What About Contracts that Are Not Covered by the Order?
President Biden is strongly encouraging federal agencies to implement the vaccine mandate to non-covered contracts, so if you don’t initially fall under this order, you should pay attention to future vaccine requirements.
What Other COVID-19 Protocols Will Federal Contractors Have to Follow?
In addition to requiring federal contractors to show vaccination proof, there are other COVID-19 guidelines you’ll need to follow. The White House guidance also mentions masking and physical distancing requirements, as well as designating someone to enforce these workplace safety efforts.
The guidance requires covered contractors, employees, and visitors to abide by the CDC’s masking and physical distancing guidelines. It also states that in areas of high transmission, all individuals (even if fully vaccinated) will have to wear masks indoors but will not need to physically distance. Anyone who is unvaccinated will need to wear a mask indoors and sometimes outdoors and remain 6-feet apart. However, if you are working from your private residence, these guidelines do not apply (except for the vaccination mandate).
Covered contractors must also designate someone to implement these measures and ensure that everyone is complying. The designated individual is also responsible for disseminating the information about masking, distancing, and vaccinated to all employees.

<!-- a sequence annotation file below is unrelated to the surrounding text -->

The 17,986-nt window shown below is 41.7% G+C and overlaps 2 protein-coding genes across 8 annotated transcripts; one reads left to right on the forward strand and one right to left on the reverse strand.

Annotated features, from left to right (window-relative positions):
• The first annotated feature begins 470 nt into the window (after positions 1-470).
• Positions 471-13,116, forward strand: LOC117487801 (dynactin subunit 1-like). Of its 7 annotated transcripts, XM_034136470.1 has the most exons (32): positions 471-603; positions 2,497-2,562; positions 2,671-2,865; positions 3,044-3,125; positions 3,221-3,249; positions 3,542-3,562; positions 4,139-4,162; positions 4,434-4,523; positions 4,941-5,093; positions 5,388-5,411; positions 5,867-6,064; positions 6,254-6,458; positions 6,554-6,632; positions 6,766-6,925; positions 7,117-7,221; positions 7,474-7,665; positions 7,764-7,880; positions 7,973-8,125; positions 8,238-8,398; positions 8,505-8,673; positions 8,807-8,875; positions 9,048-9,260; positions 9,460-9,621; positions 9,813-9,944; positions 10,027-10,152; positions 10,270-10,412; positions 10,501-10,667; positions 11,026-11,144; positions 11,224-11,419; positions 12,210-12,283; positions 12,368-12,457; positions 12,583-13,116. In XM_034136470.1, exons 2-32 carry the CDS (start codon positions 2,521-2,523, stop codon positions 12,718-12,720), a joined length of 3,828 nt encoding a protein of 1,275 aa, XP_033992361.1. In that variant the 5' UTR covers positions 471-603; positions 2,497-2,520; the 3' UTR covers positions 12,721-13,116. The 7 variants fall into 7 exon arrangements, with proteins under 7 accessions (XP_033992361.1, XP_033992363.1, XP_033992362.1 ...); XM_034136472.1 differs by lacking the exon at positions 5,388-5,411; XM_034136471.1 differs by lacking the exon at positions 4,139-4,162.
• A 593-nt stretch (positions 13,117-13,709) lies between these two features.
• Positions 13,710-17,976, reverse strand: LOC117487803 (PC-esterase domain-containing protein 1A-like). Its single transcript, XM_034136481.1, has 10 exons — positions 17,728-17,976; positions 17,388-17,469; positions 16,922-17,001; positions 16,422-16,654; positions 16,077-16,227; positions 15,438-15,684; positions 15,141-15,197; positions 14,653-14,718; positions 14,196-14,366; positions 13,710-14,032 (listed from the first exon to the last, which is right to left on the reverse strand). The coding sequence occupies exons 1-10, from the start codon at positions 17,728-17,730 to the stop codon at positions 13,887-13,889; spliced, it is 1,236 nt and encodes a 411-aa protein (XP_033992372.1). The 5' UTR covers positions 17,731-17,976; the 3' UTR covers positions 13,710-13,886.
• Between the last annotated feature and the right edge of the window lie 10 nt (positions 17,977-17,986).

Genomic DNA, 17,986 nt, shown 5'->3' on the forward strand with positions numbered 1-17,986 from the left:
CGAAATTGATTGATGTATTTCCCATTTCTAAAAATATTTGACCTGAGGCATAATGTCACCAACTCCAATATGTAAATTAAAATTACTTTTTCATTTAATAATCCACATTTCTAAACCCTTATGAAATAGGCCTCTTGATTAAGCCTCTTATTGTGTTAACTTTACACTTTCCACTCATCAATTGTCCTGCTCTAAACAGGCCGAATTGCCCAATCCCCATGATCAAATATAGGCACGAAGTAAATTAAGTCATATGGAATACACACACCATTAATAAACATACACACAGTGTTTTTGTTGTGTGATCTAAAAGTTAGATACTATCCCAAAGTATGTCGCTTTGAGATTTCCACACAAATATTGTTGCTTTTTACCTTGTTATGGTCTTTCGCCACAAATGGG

When Will the COVID-19 Mandates Be Implemented into Federal Contracts?
President Biden and the White House are requiring agencies to add a clause that require contractors and subcontractors to abide by the guidance. This is easier said than done when it comes to contractual language. So, what is the timeline for implementing these guidelines?
- If the contract is awarded prior to October 15, 2021, and performance is ongoing, the clause must be incorporated when the contract is renewed or extended.
- Agencies must include the required clause in solicitations released between October 15, 2021, and November 14, 2021. Agencies are also encouraged (but not required) to include the clause in contracts awarded during this time if the solicitations came out before October 15, 2021.
- Contracts awarded on or after November 14, 2021, must have the clause incorporated into the contract’s terms.
Keeping Up with Federal Contract Requirements
It seems as if every week there’s some new regulation or update to keep up with in the federal contracting world. We understand that it can be overwhelming to follow it all, making sure you are abiding by all the rules and remaining compliant. If you want to be informed of all the latest government contracting news and insights, you can subscribe to our blog and our monthly newsletter. If you have questions about maintaining general compliance with your contract, we would happy to help you.
About Stephanie Hagan
Stephanie Hagan is the Content Writer and Digital Editor for Winvale where she helps the marketing department continue to develop and distribute GSA and government contracting content. Stephanie grew up in Sarasota, Florida, and earned her Bachelor's of Arts in Journalism and Rhetoric/Communications from the University of Richmond.